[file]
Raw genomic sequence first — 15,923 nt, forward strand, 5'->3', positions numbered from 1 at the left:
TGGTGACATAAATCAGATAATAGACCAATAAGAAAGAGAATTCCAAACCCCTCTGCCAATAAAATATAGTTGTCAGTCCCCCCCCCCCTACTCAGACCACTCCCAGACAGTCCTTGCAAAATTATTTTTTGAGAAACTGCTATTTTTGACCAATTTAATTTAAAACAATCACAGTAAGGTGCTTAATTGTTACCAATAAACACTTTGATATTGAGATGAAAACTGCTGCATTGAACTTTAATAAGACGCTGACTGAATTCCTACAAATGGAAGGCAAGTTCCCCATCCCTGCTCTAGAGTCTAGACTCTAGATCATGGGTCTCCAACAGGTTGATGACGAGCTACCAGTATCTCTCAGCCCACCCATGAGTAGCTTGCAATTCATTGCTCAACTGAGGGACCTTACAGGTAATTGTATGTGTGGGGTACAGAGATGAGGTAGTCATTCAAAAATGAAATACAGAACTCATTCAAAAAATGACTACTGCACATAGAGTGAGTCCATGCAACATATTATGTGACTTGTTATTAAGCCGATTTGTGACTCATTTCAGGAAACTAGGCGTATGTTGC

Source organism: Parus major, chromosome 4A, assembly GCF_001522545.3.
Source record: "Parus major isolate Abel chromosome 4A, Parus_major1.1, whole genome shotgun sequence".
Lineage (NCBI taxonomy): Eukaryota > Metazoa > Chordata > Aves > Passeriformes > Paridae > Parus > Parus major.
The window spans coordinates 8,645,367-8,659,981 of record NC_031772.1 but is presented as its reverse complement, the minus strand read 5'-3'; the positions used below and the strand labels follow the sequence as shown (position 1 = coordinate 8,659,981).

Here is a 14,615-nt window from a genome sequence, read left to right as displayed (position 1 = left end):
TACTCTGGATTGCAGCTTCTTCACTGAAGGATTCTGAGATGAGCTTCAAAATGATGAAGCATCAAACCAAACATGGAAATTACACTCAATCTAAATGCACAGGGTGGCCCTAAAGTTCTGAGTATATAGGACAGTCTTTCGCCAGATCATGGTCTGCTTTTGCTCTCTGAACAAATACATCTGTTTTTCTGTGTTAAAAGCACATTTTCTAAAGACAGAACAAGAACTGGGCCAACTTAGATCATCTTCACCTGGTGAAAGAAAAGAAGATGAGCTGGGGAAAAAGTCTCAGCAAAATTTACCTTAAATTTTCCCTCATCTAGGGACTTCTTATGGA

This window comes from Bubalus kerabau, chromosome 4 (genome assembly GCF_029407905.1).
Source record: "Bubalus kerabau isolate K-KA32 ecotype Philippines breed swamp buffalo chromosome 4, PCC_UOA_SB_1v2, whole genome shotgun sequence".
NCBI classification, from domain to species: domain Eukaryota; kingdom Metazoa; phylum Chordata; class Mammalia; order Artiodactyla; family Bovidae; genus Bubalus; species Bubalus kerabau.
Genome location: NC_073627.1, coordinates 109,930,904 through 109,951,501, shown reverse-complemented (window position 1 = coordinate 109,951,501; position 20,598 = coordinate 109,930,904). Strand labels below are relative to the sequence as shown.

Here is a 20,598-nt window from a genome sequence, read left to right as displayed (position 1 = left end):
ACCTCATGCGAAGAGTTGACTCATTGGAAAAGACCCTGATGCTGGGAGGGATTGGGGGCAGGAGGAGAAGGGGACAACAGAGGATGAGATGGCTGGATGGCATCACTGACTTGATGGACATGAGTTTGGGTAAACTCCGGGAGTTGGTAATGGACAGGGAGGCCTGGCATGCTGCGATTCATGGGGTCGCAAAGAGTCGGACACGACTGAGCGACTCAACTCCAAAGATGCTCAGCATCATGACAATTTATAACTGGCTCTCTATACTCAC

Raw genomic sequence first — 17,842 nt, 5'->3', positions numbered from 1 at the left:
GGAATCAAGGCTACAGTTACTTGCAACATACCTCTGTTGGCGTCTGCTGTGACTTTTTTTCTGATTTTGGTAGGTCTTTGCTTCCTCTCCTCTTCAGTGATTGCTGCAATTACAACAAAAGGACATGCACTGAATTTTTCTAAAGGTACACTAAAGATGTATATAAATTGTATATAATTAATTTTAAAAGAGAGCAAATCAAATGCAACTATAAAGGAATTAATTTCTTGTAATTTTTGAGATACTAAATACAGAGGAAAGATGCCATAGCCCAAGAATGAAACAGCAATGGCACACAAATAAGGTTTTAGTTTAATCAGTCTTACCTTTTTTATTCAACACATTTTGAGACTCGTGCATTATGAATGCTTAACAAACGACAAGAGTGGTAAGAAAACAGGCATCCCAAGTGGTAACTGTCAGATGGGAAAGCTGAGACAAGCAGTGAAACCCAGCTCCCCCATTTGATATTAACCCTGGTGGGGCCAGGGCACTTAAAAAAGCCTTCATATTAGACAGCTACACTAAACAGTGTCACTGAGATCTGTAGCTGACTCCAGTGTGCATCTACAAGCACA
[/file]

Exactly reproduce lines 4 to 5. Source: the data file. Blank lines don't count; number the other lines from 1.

Source record: "Parus major isolate Abel chromosome 4A, Parus_major1.1, whole genome shotgun sequence".
Lineage (NCBI taxonomy): Eukaryota > Metazoa > Chordata > Aves > Passeriformes > Paridae > Parus > Parus major.